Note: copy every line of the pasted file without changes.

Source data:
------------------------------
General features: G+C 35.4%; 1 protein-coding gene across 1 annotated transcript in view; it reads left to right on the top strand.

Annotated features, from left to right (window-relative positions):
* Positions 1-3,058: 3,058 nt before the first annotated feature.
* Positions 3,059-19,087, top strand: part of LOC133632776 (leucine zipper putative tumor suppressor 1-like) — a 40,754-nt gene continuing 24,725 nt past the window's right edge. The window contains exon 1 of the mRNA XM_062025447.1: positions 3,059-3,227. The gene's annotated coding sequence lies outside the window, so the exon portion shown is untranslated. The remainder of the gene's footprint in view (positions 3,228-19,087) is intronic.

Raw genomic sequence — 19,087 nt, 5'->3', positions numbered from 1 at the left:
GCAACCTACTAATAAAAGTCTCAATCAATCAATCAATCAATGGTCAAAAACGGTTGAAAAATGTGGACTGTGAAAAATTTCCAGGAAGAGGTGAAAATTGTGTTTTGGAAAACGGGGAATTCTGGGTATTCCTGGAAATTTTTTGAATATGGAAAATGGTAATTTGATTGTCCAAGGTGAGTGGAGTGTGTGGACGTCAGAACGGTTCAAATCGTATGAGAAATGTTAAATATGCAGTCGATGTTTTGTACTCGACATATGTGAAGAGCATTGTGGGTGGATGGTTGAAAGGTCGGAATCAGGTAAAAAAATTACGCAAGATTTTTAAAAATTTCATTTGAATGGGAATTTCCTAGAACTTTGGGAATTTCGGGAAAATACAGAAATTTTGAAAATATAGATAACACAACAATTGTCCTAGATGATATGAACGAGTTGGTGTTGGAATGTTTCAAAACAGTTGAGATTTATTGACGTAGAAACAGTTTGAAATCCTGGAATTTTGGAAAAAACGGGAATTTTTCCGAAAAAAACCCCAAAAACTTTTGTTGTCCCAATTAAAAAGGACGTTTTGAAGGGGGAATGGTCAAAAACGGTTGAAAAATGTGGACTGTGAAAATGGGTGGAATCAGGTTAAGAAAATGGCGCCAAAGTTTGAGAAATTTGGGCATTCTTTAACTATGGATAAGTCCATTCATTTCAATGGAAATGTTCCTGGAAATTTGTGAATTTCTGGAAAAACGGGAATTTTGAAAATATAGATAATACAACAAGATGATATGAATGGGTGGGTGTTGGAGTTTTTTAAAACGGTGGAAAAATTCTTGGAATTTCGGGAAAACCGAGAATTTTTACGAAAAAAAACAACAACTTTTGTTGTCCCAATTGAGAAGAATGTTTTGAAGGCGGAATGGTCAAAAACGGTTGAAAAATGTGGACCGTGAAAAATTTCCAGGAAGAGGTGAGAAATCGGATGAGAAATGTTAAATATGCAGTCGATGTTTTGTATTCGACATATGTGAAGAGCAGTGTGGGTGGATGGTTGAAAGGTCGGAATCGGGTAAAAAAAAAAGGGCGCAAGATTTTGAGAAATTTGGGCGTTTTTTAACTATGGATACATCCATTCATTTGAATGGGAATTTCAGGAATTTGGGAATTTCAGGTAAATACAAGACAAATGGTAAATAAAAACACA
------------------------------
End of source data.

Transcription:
General features: G+C 35.4%; 1 protein-coding gene across 1 annotated transcript in view; it reads left to right on the top strand.

Annotated features, from left to right (window-relative positions):
* Positions 1-3,058: 3,058 nt before the first annotated feature.
* Positions 3,059-19,087, top strand: part of LOC133632776 (leucine zipper putative tumor suppressor 1-like) — a 40,754-nt gene continuing 24,725 nt past the window's right edge. The window contains exon 1 of the mRNA XM_062025447.1: positions 3,059-3,227. The gene's annotated coding sequence lies outside the window, so the exon portion shown is untranslated. The remainder of the gene's footprint in view (positions 3,228-19,087) is intronic.

Raw genomic sequence — 19,087 nt, 5'->3', positions numbered from 1 at the left:
GCAACCTACTAATAAAAGTCTCAATCAATCAATCAATCAATGGTCAAAAACGGTTGAAAAATGTGGACTGTGAAAAATTTCCAGGAAGAGGTGAAAATTGTGTTTTGGAAAACGGGGAATTCTGGGTATTCCTGGAAATTTTTTGAATATGGAAAATGGTAATTTGATTGTCCAAGGTGAGTGGAGTGTGTGGACGTCAGAACGGTTCAAATCGTATGAGAAATGTTAAATATGCAGTCGATGTTTTGTACTCGACATATGTGAAGAGCATTGTGGGTGGATGGTTGAAAGGTCGGAATCAGGTAAAAAAATTACGCAAGATTTTTAAAAATTTCATTTGAATGGGAATTTCCTAGAACTTTGGGAATTTCGGGAAAATACAGAAATTTTGAAAATATAGATAACACAACAATTGTCCTAGATGATATGAACGAGTTGGTGTTGGAATGTTTCAAAACAGTTGAGATTTATTGACGTAGAAACAGTTTGAAATCCTGGAATTTTGGAAAAAACGGGAATTTTTCCGAAAAAAACCCCAAAAACTTTTGTTGTCCCAATTAAAAAGGACGTTTTGAAGGGGGAATGGTCAAAAACGGTTGAAAAATGTGGACTGTGAAAATGGGTGGAATCAGGTTAAGAAAATGGCGCCAAAGTTTGAGAAATTTGGGCATTCTTTAACTATGGATAAGTCCATTCATTTCAATGGAAATGTTCCTGGAAATTTGTGAATTTCTGGAAAAACGGGAATTTTGAAAATATAGATAATACAACAAGATGATATGAATGGGTGGGTGTTGGAGTTTTTTAAAACGGTGGAAAAATTCTTGGAATTTCGGGAAAACCGAGAATTTTTACGAAAAAAAACAACAACTTTTGTTGTCCCAATTGAGAAGAATGTTTTGAAGGCGGAATGGTCAAAAACGGTTGAAAAATGTGGACCGTGAAAAATTTCCAGGAAGAGGTGAGAAATCGGATGAGAAATGTTAAATATGCAGTCGATGTTTTGTATTCGACATATGTGAAGAGCAGTGTGGGTGGATGGTTGAAAGGTCGGAATCGGGTAAAAAAAAAAGGGCGCAAGATTTTGAGAAATTTGGGCGTTTTTTAACTATGGATACATCCATTCATTTGAATGGGAATTTCAGGAATTTGGGAATTTCAGGTAAATACAAGACAAATGGTAAATAAAAACACA